Young was feeling old
Not a lot, mind you, but it's important to remember that his 2012 campaign - .277 average, eight home runs and 67 RBIs in 651 plate appearances - has or will have turned off most fantasy owners. I participated in a 15-team, 23-round mock draft last week, and - I think, but have trouble believing - Michael Young went undrafted. (It fell a few days before Young agreed to join the Philadelphia Phillies, to be fair, I guess. I didn't even notice him slip.)
Young's qualification at only first base and third base in most leagues is a bit of a drawback. It's reasonable to think that he could gain eligibility at second base, eventually, although it's not very likely.
But in a way it'll be nice for him that he doesn't have to worry about playing all four infield positions and even wonder if he'll be in the lineup that day. He seems resigned and at the same time hopeful of what could be in the City of Brotherly Love.
Young, 36, made a choice that's much likelier to help his candidacy in free agency after the 2013 season. Texas wasn't going to present that opportunity, in all likelihood. He doesn't seem ready to retire in a year, and he pretty obviously will be unhappy without playing time.
The decline in Young's performance this past season looks kind of like that of Alex Rios in 2011 and many others whose rates of contact and have steadily increased as they've aged. Accompanying Young's is a healthy-looking line-drive rate, which might lead one to conclude that he's still a reliable source of batting average and that his .299 average on balls in play is "to blame" for his outcomes.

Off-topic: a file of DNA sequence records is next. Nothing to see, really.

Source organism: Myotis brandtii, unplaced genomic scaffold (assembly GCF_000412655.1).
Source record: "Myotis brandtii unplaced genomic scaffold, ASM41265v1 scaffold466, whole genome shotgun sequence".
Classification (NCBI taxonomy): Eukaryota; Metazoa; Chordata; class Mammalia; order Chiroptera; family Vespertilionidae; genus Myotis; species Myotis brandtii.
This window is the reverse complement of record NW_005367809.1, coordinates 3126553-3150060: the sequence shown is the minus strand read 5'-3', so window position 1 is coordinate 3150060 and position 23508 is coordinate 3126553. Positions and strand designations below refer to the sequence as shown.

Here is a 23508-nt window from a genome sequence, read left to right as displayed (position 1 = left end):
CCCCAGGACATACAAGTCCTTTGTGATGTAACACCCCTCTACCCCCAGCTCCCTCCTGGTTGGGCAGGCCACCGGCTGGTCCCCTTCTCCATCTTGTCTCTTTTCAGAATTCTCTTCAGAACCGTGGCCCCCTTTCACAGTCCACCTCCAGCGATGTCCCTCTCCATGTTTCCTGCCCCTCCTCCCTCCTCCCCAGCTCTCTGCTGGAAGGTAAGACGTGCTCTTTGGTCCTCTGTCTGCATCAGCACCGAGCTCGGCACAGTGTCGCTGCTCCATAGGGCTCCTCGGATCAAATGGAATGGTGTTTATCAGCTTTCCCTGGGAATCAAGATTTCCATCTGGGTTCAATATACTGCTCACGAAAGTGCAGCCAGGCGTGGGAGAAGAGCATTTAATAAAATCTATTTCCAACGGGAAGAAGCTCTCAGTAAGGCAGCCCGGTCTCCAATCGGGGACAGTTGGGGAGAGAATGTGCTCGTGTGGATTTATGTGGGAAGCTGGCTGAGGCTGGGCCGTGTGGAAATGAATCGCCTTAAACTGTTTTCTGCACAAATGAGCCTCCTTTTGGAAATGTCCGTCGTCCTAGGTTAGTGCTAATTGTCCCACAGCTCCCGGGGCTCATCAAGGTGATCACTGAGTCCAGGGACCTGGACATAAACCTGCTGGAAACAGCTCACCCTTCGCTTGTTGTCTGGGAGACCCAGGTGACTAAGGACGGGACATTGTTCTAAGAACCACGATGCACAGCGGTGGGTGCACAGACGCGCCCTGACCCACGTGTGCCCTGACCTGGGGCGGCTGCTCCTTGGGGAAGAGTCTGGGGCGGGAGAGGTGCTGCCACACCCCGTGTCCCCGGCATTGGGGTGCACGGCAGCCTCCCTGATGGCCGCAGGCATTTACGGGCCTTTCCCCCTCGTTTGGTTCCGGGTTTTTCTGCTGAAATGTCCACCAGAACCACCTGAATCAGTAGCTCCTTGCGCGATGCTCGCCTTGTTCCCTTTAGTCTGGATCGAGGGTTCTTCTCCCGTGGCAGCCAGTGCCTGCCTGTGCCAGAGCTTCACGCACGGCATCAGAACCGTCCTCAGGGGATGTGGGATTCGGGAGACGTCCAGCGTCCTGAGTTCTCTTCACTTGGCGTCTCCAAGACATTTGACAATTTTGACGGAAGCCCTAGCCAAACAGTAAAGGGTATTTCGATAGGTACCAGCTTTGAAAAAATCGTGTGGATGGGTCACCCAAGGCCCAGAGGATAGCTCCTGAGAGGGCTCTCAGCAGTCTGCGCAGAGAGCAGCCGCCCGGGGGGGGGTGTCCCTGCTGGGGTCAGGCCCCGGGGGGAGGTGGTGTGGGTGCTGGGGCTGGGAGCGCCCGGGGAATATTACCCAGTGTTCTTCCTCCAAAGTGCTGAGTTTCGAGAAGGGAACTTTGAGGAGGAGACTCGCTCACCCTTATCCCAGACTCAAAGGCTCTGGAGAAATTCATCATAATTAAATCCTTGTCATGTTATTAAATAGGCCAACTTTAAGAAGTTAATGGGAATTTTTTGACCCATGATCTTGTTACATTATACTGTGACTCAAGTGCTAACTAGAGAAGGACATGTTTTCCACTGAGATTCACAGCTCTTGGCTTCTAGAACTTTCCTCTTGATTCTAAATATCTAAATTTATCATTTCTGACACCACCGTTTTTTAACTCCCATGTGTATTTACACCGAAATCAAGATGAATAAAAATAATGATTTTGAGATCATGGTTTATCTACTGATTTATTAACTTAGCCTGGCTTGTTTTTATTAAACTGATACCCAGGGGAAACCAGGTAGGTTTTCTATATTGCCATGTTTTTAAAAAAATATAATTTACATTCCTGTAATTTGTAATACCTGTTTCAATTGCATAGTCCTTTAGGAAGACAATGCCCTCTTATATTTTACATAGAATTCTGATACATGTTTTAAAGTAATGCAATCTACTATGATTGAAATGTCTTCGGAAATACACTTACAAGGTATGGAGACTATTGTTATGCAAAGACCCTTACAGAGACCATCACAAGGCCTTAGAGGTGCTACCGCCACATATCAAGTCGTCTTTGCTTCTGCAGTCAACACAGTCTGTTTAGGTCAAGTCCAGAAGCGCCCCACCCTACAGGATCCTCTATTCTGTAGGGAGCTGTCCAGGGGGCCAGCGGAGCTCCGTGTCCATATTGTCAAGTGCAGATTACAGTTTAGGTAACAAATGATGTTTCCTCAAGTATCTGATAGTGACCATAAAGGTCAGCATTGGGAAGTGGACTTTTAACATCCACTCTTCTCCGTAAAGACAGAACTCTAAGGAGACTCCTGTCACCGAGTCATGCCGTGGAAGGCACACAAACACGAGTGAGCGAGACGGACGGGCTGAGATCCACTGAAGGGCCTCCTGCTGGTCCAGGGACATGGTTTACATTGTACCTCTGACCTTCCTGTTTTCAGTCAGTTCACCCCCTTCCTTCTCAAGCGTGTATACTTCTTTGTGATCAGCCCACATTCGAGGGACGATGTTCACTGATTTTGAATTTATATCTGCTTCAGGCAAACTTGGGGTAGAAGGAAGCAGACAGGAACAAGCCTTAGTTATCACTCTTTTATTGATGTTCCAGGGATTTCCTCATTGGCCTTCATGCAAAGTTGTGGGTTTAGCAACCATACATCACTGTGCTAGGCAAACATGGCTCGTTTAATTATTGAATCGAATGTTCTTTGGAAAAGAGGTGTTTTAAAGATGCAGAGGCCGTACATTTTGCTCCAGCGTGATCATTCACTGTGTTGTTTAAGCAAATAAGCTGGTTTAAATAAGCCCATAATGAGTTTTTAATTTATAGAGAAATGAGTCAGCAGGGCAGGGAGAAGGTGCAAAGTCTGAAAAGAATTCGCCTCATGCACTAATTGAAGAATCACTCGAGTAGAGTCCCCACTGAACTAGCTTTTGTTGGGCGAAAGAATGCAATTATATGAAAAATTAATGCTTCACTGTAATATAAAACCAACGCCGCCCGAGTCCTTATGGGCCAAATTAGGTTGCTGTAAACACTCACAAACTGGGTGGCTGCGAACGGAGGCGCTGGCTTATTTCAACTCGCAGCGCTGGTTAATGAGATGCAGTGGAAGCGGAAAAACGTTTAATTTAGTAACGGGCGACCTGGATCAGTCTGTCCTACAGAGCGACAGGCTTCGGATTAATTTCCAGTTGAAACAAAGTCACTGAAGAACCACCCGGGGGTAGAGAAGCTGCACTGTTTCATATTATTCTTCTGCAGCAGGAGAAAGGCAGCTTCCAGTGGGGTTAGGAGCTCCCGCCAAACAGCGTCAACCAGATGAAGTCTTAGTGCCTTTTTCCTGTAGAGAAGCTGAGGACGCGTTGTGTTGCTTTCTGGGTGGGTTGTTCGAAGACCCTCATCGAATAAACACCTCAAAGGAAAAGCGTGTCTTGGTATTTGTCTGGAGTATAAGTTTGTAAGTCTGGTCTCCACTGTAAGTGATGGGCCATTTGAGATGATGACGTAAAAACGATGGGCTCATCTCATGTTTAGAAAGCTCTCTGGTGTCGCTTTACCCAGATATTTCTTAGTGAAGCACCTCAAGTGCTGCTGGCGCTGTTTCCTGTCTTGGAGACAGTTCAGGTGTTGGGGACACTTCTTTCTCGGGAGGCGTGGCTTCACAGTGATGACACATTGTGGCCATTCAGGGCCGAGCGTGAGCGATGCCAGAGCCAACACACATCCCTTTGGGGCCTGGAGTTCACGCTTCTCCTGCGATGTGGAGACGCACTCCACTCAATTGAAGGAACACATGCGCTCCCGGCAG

The 12-year vet swung at more pitches outside the strike zone and made contact with them more frequently, so the greater rate of balls he put in play didn't give him much chance to reach base safely. For roughly the first two-thirds of the season, he was pretty much a pull hitter, and anything away was doing him in. Basically, Young received a failing grade in "controlling the strike zone."
Of course, the infielder hasn't been a reliable source of power at any point in his career. He has produced just four seasons of 20-plus ding dongs, so if he doesn't hit for average to drive in runs and then eventually score some, he's not going to do a fantasy owner much good. The change of home venue - from The Ballpark in Arlington to Citizens Bank Park - is a pretty big con for right-handed hitters.
Young's plate discipline improved in the season's final couple of months, as Ron Washington stuck with him amid a heavy barrage of questions about the veteran's job security. (Why did they call up Mike Olt, then?) The punchless Young slugged .838 in September and had regained his comfort with driving the ball the other way. He waited some pitchers out. It seemed like a minor miracle. Of course, he played in only one postseason contest, going 2-for-4 with a couple of base-knocks.
No one is going to predict a $20 Young, but there's no reason to think that he won't be a productive player in Philly. It's hard not to be with 700 plate appearances, likely in a top-half lineup spot, for an aged - yet still above-average - batting order. And in some cases, almost everything he generates may be profit. If it's not, kick him to the curb.